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Sadly we have lost Charlie Drake

Duck_001 This morning started extremely cold again with a very hard frost overnight. With clear skies all night this morning temperatures were in the region of -2 or -3.

The scene was of a winter wonderland as I walked down at dawn with Hector and a jug of Maize to feed the Puddleducks but as I approached I sensed something was up and sure enough I could only count 5 ducks swimming on the pond.

The drake who we had nicknamed Charlie (OK it seemed a good idea at the time) was not to be seen.

Duck_003 There was not any evidence of feathers so I assumed a fox had come in quickly and taken him by surprise and run off to devour its takings.

I walked around the edge and sadly I found Charlie lying in the long grass on his belly. He was still alive but wet and looking extremely dozy.

I threw the maize to the others and ran back to the house and dried Charlie off in the warm kitchen. Donna and I wrapped him in towels. Initially he perked up but it soon became apparent that he was not going to make it.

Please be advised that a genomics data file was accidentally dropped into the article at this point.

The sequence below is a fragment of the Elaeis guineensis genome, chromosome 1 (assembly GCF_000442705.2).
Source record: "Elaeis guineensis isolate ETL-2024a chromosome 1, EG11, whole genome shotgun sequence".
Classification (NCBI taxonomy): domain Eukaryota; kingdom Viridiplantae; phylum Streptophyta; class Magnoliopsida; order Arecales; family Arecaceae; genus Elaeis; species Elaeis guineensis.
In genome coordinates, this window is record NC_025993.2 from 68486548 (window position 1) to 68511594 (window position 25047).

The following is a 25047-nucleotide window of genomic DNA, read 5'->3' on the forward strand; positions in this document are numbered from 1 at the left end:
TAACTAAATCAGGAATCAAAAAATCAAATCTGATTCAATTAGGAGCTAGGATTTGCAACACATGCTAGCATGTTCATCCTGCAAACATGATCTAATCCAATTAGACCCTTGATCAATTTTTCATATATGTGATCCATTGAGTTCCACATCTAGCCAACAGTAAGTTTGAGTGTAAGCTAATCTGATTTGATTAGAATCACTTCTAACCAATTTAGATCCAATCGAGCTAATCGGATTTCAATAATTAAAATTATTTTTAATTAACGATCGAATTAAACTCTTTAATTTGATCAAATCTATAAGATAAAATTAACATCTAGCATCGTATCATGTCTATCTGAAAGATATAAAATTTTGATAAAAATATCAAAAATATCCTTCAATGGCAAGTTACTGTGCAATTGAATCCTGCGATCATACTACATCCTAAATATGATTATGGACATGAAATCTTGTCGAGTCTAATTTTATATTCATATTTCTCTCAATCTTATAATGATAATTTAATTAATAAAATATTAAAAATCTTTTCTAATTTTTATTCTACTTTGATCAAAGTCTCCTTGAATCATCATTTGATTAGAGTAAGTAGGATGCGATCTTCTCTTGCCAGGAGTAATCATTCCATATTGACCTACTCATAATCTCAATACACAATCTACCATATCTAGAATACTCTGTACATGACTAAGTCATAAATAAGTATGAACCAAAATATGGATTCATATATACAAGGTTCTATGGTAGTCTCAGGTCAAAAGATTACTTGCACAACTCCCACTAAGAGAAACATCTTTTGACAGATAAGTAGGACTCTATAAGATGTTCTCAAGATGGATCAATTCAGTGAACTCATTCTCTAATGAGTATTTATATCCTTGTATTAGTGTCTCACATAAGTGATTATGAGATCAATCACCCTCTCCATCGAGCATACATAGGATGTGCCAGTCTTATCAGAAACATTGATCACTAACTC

Charlie We thought it was strange yesterday that he was spending a lot of time on the bank but assumed he was being protective of his hens and keeping lookout.

I did some reseacrh on Google this morning and I found this site on duck diseases which explains that ducks can get a condition called wet feathers.

Basically it means that they cannot produce any oil from the gland in which to coat and waterproof their feathers properly so he basically got too wet and the body temperature plummeted.

It is a severe lesson learnt on how to loo after them and we will certainly be vigilant in the future.

Deer_2  The maize that they are being fed to suppliment the natural food in and around the pond helps them create fat. Maize is force fed to the Barbary duck by farmers to produce Foie Gras (fatty liver) and the resulting meat which is preserved in its own fat is Confit de Canard.

I suppose it underlines the reality of nature and this is something that probably happens in the wild all of the time yet we do not get to see or hear about it as the fox clears up the evidence.

I also noticed today that only one of our resident deer walked through our field and today is Chasse day. I am hoping that he had only been split up from the other two and they had not been shot.

Duck_013Back to work later though and now all the internal walls are completed it was time to take down the internal wall that historically formed the prune oven.

Just as I found with the majority of the old walls they are built with stone, mud and old tiles but were extremely strong. These old French houses only tend to fall into dis repair if a roof fails and water is able to penetrate the mud over a period of time. All the time the water is not allowed in they are as good as the day they were built.